This page is meant to be a guide to resources available on the Web
for people who are interested in the history, culture, literature
and re-creation of the Middle Ages and Renaissance.
There are hundreds of sites on the Middle Ages on the Web.
I know I have only a small percentage of what is out there, but I have tried to
organize this site so that you will have an easier time finding what you want.
Please e-mail me
to let me know about good sites that I haven't included yet.
Welcome to my site. Feel free to explore, and please come back again, because I'm
always adding new resources to the list.
This site has a list of links and a listing of library collections.
It also has a large
bibliography of translations of Medieval texts.
At the moment, access to all but a few of the on-line texts are restricted to
people affiliated with Stanford University.
A general site on Alchemy, it includes information on Alchemy in
the Middle ages and Renaissance.
The Alchemy Reference Library includes transcriptions and images
from, and analyses of, source documents on alchemy, including some
Medieval and Renaissance texts.
EuroDocs: Primary Historical Documents From Western Europe
by Richard Hacken at Brigham Young University
This site provides links to transcriptions, translations and facsimiles
of documents from all periods of European History, including
Medieval & Renaissance Europe.
Transcriptions of Middle English works, including Chaucer and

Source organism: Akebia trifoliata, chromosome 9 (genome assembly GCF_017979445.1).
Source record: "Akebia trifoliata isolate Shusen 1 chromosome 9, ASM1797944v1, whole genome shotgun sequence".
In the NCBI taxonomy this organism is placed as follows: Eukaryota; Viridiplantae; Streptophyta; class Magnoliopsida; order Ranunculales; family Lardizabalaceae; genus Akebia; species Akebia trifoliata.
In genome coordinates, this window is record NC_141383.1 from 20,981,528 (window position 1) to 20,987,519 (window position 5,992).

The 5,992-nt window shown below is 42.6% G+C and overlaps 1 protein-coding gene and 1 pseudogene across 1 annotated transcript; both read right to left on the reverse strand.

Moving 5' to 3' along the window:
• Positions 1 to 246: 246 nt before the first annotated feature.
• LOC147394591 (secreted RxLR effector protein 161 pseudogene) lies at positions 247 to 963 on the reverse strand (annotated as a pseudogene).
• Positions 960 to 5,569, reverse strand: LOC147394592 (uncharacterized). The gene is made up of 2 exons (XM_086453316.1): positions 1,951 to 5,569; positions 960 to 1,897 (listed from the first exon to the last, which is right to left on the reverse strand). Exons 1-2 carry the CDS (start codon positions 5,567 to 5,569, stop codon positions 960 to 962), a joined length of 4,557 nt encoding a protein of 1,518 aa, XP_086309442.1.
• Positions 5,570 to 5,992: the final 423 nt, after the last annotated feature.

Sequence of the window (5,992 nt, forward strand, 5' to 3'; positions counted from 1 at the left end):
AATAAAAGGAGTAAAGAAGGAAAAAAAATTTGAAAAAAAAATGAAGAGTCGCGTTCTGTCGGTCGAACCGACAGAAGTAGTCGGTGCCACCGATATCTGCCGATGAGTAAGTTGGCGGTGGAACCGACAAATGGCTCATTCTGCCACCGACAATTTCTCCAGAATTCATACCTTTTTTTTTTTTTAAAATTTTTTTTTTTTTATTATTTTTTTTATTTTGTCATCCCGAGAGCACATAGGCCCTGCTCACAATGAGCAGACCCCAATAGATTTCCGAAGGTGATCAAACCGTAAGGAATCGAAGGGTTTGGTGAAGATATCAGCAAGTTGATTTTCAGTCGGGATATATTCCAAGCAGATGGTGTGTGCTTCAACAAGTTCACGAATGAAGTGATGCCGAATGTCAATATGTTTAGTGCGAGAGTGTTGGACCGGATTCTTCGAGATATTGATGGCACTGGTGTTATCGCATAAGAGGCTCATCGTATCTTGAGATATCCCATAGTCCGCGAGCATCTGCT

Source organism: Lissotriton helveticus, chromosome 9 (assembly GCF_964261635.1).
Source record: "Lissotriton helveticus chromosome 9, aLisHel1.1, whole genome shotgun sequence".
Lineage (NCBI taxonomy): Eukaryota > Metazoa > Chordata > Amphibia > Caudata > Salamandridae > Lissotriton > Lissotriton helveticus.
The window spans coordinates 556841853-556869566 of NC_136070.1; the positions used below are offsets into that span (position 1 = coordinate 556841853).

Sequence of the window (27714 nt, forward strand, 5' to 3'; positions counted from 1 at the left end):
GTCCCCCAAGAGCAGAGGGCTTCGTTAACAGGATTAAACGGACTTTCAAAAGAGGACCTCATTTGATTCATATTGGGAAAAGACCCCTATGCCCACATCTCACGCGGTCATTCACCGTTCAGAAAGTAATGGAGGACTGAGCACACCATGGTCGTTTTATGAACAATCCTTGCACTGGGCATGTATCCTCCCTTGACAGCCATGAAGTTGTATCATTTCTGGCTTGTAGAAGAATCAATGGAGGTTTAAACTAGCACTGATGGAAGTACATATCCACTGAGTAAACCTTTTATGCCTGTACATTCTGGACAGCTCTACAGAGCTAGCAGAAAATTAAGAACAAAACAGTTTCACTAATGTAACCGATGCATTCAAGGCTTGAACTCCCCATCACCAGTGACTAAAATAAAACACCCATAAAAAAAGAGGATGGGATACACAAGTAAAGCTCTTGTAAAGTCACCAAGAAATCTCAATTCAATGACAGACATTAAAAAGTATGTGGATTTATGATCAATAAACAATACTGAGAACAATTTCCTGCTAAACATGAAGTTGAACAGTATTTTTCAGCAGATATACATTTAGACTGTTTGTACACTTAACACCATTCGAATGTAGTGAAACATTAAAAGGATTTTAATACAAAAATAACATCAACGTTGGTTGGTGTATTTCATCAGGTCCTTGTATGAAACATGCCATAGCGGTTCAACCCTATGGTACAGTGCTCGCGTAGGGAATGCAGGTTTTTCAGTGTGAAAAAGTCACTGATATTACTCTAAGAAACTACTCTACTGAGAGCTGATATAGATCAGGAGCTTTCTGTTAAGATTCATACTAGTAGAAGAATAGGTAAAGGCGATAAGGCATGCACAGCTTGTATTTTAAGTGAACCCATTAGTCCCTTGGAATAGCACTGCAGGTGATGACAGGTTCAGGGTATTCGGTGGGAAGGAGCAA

Sir Gawain and the Green Knight. Part of the
Electronic Text Center at the University of Virginia.
Some resources at this site are restricted to UVA users, but most of
this archive is publically available.
"The Online Medieval and Classical Library (OMACL) is an archive being
assembled as a service to the Internet....Douglas B. Killings is responsible
for this project..." The texts archived here include Chaucer, several
Norse Sagas, and more.
Their introduction says, "The Charrette project is a complex,
scholarly, multi-media electronic archive containing a medieval
manuscript tradition -- that of Chrétien de Troyes's Le Chevalier
de la Charrette (Lancelot, ca. 1180). It is developed and
maintained by the Department of Romance Languages, Princeton
The author of the web site says "William Langland's Piers Plowman
is a fourteenth-century alliterative, satiric, allegorical quest poem."
The site contains a critical text and a variety of related information.
A site devoted to the Decameron, a mid-14th century text by Boccaccio.
The site contains the text of the stories in Italian and in English
translation. There is also a great deal of supplementary material
on the author and the time period.
The author of this site has collected a great deal of information
on this important battle, including genealogies, images of the Bayeux
Tapestry, photos of re-creations of the battle, and his own articles.
There are two sites that I know of that contain transcriptions
of this renaissance dance manual. There is a copy transcribed by
Filip of the Marche, and a copy on the site of the SCA's
Shire of Cynnabar.
This dance manual was written by Playford and published in 1651.
It is the main source for English Country Dance. -->